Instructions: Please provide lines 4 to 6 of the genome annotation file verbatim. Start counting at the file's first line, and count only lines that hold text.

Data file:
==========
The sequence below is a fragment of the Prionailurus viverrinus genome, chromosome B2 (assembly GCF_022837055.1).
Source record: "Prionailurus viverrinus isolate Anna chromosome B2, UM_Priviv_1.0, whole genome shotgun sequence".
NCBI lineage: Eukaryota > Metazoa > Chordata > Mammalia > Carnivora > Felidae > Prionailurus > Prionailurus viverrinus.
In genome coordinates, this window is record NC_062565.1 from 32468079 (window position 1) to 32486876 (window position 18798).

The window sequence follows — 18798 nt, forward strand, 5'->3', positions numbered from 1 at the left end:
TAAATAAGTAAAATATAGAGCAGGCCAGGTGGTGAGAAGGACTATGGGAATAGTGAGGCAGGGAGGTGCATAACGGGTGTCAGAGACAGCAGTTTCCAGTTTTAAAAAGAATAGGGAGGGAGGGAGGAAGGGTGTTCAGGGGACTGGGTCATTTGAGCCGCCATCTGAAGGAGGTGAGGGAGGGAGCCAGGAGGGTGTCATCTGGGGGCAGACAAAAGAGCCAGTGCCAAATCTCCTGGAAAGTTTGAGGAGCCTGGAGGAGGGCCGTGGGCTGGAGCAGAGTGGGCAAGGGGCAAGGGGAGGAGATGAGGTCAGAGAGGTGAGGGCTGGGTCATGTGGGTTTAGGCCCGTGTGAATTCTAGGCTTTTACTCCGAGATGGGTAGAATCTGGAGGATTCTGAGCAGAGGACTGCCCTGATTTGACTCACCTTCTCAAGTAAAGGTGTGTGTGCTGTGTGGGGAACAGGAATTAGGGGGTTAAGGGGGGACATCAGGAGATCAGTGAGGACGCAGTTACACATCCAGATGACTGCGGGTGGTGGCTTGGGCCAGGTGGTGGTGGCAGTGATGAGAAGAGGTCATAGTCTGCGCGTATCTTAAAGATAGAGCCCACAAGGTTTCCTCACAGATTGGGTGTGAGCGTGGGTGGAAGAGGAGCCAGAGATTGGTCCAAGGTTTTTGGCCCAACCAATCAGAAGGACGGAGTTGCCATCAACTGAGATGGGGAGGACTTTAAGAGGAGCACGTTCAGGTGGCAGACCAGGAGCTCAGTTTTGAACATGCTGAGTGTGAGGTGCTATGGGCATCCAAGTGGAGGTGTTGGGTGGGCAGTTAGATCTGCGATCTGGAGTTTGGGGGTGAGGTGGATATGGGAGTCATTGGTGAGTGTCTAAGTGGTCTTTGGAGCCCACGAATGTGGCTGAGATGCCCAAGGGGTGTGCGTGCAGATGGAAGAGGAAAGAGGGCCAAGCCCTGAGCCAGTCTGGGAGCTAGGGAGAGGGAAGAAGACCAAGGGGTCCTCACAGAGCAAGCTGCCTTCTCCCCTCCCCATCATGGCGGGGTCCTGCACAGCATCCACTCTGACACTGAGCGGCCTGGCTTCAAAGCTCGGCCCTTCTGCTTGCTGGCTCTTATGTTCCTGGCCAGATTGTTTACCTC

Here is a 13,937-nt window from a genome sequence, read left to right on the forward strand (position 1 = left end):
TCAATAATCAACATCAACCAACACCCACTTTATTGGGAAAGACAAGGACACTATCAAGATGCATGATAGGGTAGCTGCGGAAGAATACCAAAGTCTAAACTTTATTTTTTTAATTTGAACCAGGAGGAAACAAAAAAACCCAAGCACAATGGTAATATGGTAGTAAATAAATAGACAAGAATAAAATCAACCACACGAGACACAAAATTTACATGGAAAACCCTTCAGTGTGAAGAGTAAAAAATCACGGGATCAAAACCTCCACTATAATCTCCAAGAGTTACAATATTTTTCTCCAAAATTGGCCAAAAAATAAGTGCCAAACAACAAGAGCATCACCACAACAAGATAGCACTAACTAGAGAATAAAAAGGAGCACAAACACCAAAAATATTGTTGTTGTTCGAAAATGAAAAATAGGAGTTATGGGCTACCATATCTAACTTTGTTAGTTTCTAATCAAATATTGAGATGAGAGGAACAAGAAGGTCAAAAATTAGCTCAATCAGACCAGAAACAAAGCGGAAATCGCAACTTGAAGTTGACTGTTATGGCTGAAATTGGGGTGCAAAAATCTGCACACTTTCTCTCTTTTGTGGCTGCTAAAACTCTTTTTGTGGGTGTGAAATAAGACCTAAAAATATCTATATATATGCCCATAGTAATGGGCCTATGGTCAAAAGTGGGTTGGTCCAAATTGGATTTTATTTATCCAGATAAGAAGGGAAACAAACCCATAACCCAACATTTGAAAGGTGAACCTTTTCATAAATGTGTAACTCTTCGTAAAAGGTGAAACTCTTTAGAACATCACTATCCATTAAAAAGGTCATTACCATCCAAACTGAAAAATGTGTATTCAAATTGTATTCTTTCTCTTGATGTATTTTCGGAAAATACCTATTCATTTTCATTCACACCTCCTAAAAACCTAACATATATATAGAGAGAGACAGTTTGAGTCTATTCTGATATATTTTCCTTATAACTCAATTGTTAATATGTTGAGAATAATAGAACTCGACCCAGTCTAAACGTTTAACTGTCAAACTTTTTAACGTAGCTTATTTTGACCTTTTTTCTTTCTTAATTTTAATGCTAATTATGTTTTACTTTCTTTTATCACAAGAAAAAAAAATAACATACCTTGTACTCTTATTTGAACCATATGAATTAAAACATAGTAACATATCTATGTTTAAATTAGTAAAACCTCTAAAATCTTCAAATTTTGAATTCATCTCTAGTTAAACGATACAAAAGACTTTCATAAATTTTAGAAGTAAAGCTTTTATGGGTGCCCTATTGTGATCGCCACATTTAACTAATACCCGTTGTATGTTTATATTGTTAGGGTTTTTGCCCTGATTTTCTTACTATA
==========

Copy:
In genome coordinates, this window is record NC_062565.1 from 32468079 (window position 1) to 32486876 (window position 18798).

The window sequence follows — 18798 nt, forward strand, 5'->3', positions numbered from 1 at the left end:
TAAATAAGTAAAATATAGAGCAGGCCAGGTGGTGAGAAGGACTATGGGAATAGTGAGGCAGGGAGGTGCATAACGGGTGTCAGAGACAGCAGTTTCCAGTTTTAAAAAGAATAGGGAGGGAGGGAGGAAGGGTGTTCAGGGGACTGGGTCATTTGAGCCGCCATCTGAAGGAGGTGAGGGAGGGAGCCAGGAGGGTGTCATCTGGGGGCAGACAAAAGAGCCAGTGCCAAATCTCCTGGAAAGTTTGAGGAGCCTGGAGGAGGGCCGTGGGCTGGAGCAGAGTGGGCAAGGGGCAAGGGGAGGAGATGAGGTCAGAGAGGTGAGGGCTGGGTCATGTGGGTTTAGGCCCGTGTGAATTCTAGGCTTTTACTCCGAGATGGGTAGAATCTGGAGGATTCTGAGCAGAGGACTGCCCTGATTTGACTCACCTTCTCAAGTAAAGGTGTGTGTGCTGTGTGGGGAACAGGAATTAGGGGGTTAAGGGGGGACATCAGGAGATCAGTGAGGACGCAGTTACACATCCAGATGACTGCGGGTGGTGGCTTGGGCCAGGTGGTGGTGGCAGTGATGAGAAGAGGTCATAGTCTGCGCGTATCTTAAAGATAGAGCCCACAAGGTTTCCTCACAGATTGGGTGTGAGCGTGGGTGGAAGAGGAGCCAGAGATTGGTCCAAGGTTTTTGGCCCAACCAATCAGAAGGACGGAGTTGCCATCAACTGAGATGGGGAGGACTTTAAGAGGAGCACGTTCAGGTGGCAGACCAGGAGCTCAGTTTTGAACATGCTGAGTGTGAGGTGCTATGGGCATCCAAGTGGAGGTGTTGGGTGGGCAGTTAGATCTGCGATCTGGAGTTTGGGGGTGAGGTGGATATGGGAGTCATTGGTGAGTGTCTAAGTGGTCTTTGGAGCCCACGAATGTGGCTGAGATGCCCAAGGGGTGTGCGTGCAGATGGAAGAGGAAAGAGGGCCAAGCCCTGAGCCAGTCTGGGAGCTAGGGAGAGGGAAGAAGACCAAGGGGTCCTCACAGAGCAAGCTGCCTTCTCCCCTCCCCATCATGGCGGGGTCCTGCACAGCATCCACTCTGACACTGAGCGGCCTGGCTTCAAAGCTCGGCCCTTCTGCTTGCTGGCTCTTATGTTCCTGGCCAGATTGTTTACCTC